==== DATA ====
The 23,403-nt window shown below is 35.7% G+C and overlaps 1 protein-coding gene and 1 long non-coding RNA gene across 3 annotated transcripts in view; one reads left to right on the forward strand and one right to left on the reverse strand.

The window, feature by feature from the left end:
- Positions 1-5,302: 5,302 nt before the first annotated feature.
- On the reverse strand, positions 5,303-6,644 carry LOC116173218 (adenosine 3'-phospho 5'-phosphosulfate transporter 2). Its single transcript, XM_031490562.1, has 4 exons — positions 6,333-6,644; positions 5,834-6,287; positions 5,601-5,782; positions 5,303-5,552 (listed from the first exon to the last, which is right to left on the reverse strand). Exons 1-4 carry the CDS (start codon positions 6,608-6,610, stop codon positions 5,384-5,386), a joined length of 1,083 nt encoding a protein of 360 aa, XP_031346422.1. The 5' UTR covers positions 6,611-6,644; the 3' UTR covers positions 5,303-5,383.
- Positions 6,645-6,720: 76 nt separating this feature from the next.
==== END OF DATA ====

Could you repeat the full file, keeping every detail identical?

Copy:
The 23,403-nt window shown below is 35.7% G+C and overlaps 1 protein-coding gene and 1 long non-coding RNA gene across 3 annotated transcripts in view; one reads left to right on the forward strand and one right to left on the reverse strand.

The window, feature by feature from the left end:
- Positions 1-5,302: 5,302 nt before the first annotated feature.
- On the reverse strand, positions 5,303-6,644 carry LOC116173218 (adenosine 3'-phospho 5'-phosphosulfate transporter 2). Its single transcript, XM_031490562.1, has 4 exons — positions 6,333-6,644; positions 5,834-6,287; positions 5,601-5,782; positions 5,303-5,552 (listed from the first exon to the last, which is right to left on the reverse strand). Exons 1-4 carry the CDS (start codon positions 6,608-6,610, stop codon positions 5,384-5,386), a joined length of 1,083 nt encoding a protein of 360 aa, XP_031346422.1. The 5' UTR covers positions 6,611-6,644; the 3' UTR covers positions 5,303-5,383.
- Positions 6,645-6,720: 76 nt separating this feature from the next.